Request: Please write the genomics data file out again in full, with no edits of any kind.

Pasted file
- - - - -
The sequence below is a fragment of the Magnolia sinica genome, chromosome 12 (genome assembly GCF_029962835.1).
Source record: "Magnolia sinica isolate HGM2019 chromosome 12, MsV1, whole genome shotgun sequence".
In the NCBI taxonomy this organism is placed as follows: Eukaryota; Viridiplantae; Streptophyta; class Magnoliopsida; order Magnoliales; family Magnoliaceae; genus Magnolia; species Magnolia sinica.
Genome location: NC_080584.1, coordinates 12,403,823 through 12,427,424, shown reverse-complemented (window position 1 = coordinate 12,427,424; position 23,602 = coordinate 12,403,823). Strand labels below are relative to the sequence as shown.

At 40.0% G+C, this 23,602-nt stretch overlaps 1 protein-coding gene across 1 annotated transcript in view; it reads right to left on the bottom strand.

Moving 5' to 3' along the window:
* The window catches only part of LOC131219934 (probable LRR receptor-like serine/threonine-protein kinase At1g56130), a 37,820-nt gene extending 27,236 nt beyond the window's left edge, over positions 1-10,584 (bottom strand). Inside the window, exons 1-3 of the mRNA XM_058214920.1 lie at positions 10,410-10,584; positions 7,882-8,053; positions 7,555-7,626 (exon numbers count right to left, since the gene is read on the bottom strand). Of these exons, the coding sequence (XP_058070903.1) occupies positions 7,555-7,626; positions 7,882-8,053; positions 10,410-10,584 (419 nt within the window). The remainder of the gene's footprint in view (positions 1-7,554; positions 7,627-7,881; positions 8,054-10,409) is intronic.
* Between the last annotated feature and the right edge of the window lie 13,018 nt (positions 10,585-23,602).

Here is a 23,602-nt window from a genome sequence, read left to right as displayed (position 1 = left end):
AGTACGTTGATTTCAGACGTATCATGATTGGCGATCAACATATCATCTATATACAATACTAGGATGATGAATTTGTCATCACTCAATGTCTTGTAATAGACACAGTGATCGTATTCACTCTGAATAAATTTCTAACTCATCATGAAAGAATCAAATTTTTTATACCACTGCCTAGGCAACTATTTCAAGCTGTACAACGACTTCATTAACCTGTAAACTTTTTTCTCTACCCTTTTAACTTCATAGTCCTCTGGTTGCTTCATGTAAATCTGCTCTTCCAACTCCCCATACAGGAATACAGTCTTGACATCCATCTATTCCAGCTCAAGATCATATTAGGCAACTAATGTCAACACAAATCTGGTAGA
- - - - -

The sequence below is a fragment of the Magnolia sinica genome, chromosome 12 (genome assembly GCF_029962835.1).
Source record: "Magnolia sinica isolate HGM2019 chromosome 12, MsV1, whole genome shotgun sequence".
In the NCBI taxonomy this organism is placed as follows: Eukaryota; Viridiplantae; Streptophyta; class Magnoliopsida; order Magnoliales; family Magnoliaceae; genus Magnolia; species Magnolia sinica.
Genome location: NC_080584.1, coordinates 12,403,823 through 12,427,424, shown reverse-complemented (window position 1 = coordinate 12,427,424; position 23,602 = coordinate 12,403,823). Strand labels below are relative to the sequence as shown.

At 40.0% G+C, this 23,602-nt stretch overlaps 1 protein-coding gene across 1 annotated transcript in view; it reads right to left on the bottom strand.

Moving 5' to 3' along the window:
* The window catches only part of LOC131219934 (probable LRR receptor-like serine/threonine-protein kinase At1g56130), a 37,820-nt gene extending 27,236 nt beyond the window's left edge, over positions 1-10,584 (bottom strand). Inside the window, exons 1-3 of the mRNA XM_058214920.1 lie at positions 10,410-10,584; positions 7,882-8,053; positions 7,555-7,626 (exon numbers count right to left, since the gene is read on the bottom strand). Of these exons, the coding sequence (XP_058070903.1) occupies positions 7,555-7,626; positions 7,882-8,053; positions 10,410-10,584 (419 nt within the window). The remainder of the gene's footprint in view (positions 1-7,554; positions 7,627-7,881; positions 8,054-10,409) is intronic.
* Between the last annotated feature and the right edge of the window lie 13,018 nt (positions 10,585-23,602).

Here is a 23,602-nt window from a genome sequence, read left to right as displayed (position 1 = left end):
AGTACGTTGATTTCAGACGTATCATGATTGGCGATCAACATATCATCTATATACAATACTAGGATGATGAATTTGTCATCACTCAATGTCTTGTAATAGACACAGTGATCGTATTCACTCTGAATAAATTTCTAACTCATCATGAAAGAATCAAATTTTTTATACCACTGCCTAGGCAACTATTTCAAGCTGTACAACGACTTCATTAACCTGTAAACTTTTTTCTCTACCCTTTTAACTTCATAGTCCTCTGGTTGCTTCATGTAAATCTGCTCTTCCAACTCCCCATACAGGAATACAGTCTTGACATCCATCTATTCCAGCTCAAGATCATATTAGGCAACTAATGTCAACACAAATCTGGTAGA